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Lez says ‘get a plan’

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Patricia Gill, Denmark Bulletin

“Make no mistake we will have another bushfire like that,” chief bushfire control officer Lez Baines warns of the likely repeat of another February bushfire.

Speaking at The Dam Fireready Sundowner on November 25, Lez urged all householders to leave rather than defend their properties in the event of a fire.

Staying to defend a property could cost lives and experience in bushfire fighting has taught him that he would never stay to defend his own property.

The 2015 Denmark Citizen of the Year and wife Marie lost their home in 2004 at Quinns Rocks in a fire prompting Lez to join a brigade after the couple moved to Denmark.

“We know what it means, the heartache, the pain, the lost memorabilia,” he said.

“Were we ready? No. We had no bloody idea.

“I urge you all to get a plan.

“We need to be all prepared.”

On the first day of the February bushfire in Denmark, which eventually wiped out bush, farmland and razed four houses, a grass fire had started on Mt Shadforth sparked by powerlines.

A passing fire fighter helicopter pilot saw the resident trying to put out the fire and extinguished the blaze.

Lez said that if that fire had taken off there would have been no resources to assist.

Likewise the consequences would have been dire if crews had not managed to stop the Bayview Rise bushfire when it jumped South Coast Highway.

“It could have been into the William Bay National Park, down the coastal heath, into Ocean Beach, down the inlet and into Denmark,” Lez said.

“It could have gone so, so much worse.”

Lez Baines with Kerry Grazulis painting
The surprise presentation of a painting by artist Kerry Grazulis of the February bushfires delights Lez Baines. Photo: Denmark Bulletin.

As it was the bushfire was among the most ferocious fires seen in WA, four of them ranked level four bushfires, burning out 60,000ha with Denmark recording the heaviest losses.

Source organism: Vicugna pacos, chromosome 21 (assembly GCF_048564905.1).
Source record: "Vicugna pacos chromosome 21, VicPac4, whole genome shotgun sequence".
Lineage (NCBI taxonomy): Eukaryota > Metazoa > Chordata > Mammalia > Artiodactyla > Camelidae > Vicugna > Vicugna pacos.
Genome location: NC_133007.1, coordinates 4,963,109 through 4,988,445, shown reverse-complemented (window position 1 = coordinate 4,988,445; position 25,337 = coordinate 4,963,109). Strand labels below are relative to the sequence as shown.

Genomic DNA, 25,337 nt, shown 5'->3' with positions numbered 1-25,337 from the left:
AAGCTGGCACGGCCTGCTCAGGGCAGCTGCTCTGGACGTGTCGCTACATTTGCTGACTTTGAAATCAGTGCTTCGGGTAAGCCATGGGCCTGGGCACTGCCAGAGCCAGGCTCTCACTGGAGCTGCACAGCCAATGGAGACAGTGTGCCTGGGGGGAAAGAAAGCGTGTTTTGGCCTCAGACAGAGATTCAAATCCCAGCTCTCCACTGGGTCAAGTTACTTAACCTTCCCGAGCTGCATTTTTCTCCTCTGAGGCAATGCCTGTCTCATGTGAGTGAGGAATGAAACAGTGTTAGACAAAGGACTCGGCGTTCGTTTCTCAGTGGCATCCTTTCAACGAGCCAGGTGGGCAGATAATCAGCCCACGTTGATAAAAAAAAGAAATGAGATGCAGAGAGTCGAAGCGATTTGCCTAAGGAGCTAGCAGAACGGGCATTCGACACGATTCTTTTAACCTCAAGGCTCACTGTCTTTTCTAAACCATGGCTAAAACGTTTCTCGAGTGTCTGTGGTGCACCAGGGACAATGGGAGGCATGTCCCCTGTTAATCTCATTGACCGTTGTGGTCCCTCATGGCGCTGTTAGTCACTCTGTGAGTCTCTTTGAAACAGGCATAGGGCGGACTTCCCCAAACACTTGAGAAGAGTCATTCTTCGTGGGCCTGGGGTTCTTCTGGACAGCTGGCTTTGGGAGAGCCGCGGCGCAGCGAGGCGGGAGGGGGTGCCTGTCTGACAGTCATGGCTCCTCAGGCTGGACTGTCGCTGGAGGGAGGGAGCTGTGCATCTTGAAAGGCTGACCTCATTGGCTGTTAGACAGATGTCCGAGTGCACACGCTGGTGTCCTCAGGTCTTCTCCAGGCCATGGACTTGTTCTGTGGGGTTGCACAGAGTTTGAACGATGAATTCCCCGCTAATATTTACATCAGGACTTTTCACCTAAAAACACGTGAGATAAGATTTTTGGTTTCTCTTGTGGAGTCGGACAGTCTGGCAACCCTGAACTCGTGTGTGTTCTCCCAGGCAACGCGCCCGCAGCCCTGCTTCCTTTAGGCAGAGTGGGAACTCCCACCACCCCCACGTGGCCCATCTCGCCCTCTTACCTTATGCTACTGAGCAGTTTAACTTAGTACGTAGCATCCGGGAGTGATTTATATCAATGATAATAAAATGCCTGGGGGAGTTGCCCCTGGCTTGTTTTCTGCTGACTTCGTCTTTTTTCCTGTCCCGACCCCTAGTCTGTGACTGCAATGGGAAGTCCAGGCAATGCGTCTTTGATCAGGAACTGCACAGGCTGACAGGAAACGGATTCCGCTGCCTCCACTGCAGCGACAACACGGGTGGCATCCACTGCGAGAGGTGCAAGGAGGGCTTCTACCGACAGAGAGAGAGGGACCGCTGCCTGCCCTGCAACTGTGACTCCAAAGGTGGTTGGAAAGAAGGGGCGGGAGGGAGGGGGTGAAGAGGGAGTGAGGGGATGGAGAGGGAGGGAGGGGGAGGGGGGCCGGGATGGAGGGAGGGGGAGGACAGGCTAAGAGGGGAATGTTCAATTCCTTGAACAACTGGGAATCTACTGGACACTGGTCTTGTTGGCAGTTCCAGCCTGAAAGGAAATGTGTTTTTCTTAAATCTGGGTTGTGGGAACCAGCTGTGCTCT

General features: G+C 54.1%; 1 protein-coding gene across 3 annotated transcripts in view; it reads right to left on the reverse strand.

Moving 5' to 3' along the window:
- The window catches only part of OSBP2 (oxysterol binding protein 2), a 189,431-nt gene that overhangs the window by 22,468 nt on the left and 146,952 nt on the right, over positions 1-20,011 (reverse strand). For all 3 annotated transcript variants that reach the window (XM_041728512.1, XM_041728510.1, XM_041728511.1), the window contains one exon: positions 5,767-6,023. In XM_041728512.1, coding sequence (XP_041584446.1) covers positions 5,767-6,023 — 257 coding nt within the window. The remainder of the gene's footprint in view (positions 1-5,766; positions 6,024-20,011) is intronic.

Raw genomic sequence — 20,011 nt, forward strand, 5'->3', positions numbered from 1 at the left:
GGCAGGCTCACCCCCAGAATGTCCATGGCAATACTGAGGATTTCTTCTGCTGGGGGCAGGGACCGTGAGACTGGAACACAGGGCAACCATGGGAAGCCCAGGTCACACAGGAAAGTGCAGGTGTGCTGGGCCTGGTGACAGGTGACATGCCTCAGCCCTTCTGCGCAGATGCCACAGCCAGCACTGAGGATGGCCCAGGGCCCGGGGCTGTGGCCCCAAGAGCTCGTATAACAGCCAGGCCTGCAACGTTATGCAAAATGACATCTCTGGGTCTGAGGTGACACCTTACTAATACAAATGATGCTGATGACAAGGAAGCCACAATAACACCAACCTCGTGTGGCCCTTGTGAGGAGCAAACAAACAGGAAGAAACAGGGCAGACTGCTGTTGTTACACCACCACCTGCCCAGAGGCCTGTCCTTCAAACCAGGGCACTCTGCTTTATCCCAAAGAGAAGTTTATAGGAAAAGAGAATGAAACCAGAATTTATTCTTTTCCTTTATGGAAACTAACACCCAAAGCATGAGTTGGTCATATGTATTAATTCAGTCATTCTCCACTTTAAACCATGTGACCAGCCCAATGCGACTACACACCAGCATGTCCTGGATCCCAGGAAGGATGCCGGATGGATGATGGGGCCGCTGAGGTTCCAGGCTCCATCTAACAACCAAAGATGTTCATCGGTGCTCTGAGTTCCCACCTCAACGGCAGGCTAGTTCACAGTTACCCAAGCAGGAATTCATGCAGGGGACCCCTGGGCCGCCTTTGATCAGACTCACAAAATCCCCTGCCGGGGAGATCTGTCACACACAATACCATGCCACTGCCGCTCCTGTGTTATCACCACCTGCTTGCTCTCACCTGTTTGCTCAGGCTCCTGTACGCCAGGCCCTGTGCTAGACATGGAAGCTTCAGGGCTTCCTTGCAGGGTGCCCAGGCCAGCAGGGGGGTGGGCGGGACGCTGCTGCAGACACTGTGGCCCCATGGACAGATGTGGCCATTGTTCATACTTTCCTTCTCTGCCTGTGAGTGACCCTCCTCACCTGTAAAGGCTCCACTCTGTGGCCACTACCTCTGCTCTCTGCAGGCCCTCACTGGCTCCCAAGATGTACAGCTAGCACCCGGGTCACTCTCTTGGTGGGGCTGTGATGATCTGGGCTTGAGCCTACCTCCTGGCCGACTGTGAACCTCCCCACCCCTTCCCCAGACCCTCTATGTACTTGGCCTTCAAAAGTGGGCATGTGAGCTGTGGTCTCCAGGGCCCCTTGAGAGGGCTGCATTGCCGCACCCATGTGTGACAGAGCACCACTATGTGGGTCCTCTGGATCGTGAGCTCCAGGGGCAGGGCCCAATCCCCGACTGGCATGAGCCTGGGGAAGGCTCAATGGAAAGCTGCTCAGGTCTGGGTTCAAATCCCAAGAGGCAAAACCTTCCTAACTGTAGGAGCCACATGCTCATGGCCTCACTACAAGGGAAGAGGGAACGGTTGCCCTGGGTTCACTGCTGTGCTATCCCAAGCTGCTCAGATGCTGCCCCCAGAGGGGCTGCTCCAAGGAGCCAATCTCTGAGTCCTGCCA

Six weeks after the fire started Lez was still receiving triple zero calls.

His job was to organise responses with crews and equipment always ready. This was not the case with residents.

“The beauty of the bushfire ready groups, which are a fantastic resource in incident management in Denmark is that all the groups work in exactly the same way,” Lez said.

“I can predict what they are doing.

“This is a valuable resource for our little town.

“If we have little enclaves that do their own thing, I don’t know about them.”

Lez said the reality of defending one’s own property was the heat, smoke, wind, lack of visibility and difficulty in breathing.

“Get yourself out while you can,” he said.

Other things to consider were power, fuel, water, having enough food and a driveway on which the fire truck could enter and turn around.

“If you call for an appliance I cannot guarantee that you will get one,” Lez said.

“You may be on your own for days.”

The decision for a crew to enter a property was up to the crew not the incident management who were not on the ground.

If the crew decided that it was not safe to enter a property incident management would not ‘second guess’ them.

“They’ve only got one neck; they’ve got loved ones at home,” Lez said.

“I urge you to really think hard on this and get out while you can.”

Denmark Bulletin 8 December 2022

See all the photos in the issue.

This article appeared in the Denmark Bulletin, 8 December 2022.


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